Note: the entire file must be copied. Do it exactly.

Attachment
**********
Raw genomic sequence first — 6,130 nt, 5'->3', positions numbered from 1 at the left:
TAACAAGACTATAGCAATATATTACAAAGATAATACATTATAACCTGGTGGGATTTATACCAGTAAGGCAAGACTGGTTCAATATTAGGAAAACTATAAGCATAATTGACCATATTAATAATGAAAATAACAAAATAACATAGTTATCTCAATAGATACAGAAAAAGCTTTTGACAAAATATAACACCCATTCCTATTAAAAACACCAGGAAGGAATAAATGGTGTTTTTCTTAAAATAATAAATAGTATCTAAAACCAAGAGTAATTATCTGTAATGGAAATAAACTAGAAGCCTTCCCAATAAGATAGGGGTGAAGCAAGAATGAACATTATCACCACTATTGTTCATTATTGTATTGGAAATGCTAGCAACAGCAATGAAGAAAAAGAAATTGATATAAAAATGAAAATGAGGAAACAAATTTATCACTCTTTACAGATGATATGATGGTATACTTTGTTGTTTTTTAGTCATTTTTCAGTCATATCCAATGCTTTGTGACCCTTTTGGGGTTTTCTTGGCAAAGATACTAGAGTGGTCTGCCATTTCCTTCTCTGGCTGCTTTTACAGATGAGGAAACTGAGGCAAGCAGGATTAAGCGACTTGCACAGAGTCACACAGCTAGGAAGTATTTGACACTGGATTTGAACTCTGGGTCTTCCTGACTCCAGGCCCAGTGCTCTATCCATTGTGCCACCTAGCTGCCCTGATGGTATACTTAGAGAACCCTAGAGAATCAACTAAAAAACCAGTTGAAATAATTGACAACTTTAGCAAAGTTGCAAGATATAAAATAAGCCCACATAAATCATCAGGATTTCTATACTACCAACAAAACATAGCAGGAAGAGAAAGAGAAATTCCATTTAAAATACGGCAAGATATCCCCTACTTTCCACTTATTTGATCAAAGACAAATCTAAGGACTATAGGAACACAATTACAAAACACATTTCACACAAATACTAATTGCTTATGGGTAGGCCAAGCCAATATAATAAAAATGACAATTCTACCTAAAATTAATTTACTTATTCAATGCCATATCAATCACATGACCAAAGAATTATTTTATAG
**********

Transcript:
Raw genomic sequence first — 6,130 nt, 5'->3', positions numbered from 1 at the left:
TAACAAGACTATAGCAATATATTACAAAGATAATACATTATAACCTGGTGGGATTTATACCAGTAAGGCAAGACTGGTTCAATATTAGGAAAACTATAAGCATAATTGACCATATTAATAATGAAAATAACAAAATAACATAGTTATCTCAATAGATACAGAAAAAGCTTTTGACAAAATATAACACCCATTCCTATTAAAAACACCAGGAAGGAATAAATGGTGTTTTTCTTAAAATAATAAATAGTATCTAAAACCAAGAGTAATTATCTGTAATGGAAATAAACTAGAAGCCTTCCCAATAAGATAGGGGTGAAGCAAGAATGAACATTATCACCACTATTGTTCATTATTGTATTGGAAATGCTAGCAACAGCAATGAAGAAAAAGAAATTGATATAAAAATGAAAATGAGGAAACAAATTTATCACTCTTTACAGATGATATGATGGTATACTTTGTTGTTTTTTAGTCATTTTTCAGTCATATCCAATGCTTTGTGACCCTTTTGGGGTTTTCTTGGCAAAGATACTAGAGTGGTCTGCCATTTCCTTCTCTGGCTGCTTTTACAGATGAGGAAACTGAGGCAAGCAGGATTAAGCGACTTGCACAGAGTCACACAGCTAGGAAGTATTTGACACTGGATTTGAACTCTGGGTCTTCCTGACTCCAGGCCCAGTGCTCTATCCATTGTGCCACCTAGCTGCCCTGATGGTATACTTAGAGAACCCTAGAGAATCAACTAAAAAACCAGTTGAAATAATTGACAACTTTAGCAAAGTTGCAAGATATAAAATAAGCCCACATAAATCATCAGGATTTCTATACTACCAACAAAACATAGCAGGAAGAGAAAGAGAAATTCCATTTAAAATACGGCAAGATATCCCCTACTTTCCACTTATTTGATCAAAGACAAATCTAAGGACTATAGGAACACAATTACAAAACACATTTCACACAAATACTAATTGCTTATGGGTAGGCCAAGCCAATATAATAAAAATGACAATTCTACCTAAAATTAATTTACTTATTCAATGCCATATCAATCACATGACCAAAGAATTATTTTATAG